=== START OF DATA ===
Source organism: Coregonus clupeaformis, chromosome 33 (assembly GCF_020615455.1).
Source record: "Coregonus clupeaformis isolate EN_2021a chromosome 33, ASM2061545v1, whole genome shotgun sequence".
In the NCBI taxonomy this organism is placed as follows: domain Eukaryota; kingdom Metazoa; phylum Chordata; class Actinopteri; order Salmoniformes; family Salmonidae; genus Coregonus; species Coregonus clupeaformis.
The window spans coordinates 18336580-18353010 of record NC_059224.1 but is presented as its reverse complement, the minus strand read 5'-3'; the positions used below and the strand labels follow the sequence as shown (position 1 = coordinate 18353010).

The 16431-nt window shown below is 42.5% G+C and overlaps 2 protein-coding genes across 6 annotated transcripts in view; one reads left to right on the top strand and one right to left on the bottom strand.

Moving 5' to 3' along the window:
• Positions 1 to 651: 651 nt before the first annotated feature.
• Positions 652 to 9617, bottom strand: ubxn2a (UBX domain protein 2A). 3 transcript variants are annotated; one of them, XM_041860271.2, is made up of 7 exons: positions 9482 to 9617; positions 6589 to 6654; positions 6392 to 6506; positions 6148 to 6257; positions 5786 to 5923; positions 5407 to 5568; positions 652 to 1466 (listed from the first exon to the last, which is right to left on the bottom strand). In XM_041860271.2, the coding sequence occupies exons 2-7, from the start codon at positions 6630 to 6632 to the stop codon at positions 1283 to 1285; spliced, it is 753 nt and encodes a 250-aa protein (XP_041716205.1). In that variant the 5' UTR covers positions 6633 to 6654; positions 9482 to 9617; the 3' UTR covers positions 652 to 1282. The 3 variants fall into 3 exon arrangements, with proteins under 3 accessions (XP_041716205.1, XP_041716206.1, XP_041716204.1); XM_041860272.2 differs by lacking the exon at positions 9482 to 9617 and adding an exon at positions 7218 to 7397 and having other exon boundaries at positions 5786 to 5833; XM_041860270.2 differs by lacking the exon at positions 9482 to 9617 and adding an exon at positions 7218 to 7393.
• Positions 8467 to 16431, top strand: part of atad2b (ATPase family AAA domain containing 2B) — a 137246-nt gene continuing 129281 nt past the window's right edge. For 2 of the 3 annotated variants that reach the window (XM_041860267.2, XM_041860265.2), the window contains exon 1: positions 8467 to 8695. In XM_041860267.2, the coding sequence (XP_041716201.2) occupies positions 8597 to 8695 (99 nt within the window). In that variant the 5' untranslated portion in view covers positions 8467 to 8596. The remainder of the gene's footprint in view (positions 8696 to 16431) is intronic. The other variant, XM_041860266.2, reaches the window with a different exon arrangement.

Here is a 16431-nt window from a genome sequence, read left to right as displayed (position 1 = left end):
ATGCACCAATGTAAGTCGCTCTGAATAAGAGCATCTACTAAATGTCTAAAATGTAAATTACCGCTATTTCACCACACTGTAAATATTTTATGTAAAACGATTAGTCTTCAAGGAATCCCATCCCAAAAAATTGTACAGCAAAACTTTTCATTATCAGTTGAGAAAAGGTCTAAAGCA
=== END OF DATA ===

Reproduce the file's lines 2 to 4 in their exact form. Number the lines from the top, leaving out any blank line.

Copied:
Source record: "Coregonus clupeaformis isolate EN_2021a chromosome 33, ASM2061545v1, whole genome shotgun sequence".
In the NCBI taxonomy this organism is placed as follows: domain Eukaryota; kingdom Metazoa; phylum Chordata; class Actinopteri; order Salmoniformes; family Salmonidae; genus Coregonus; species Coregonus clupeaformis.
The window spans coordinates 18336580-18353010 of record NC_059224.1 but is presented as its reverse complement, the minus strand read 5'-3'; the positions used below and the strand labels follow the sequence as shown (position 1 = coordinate 18353010).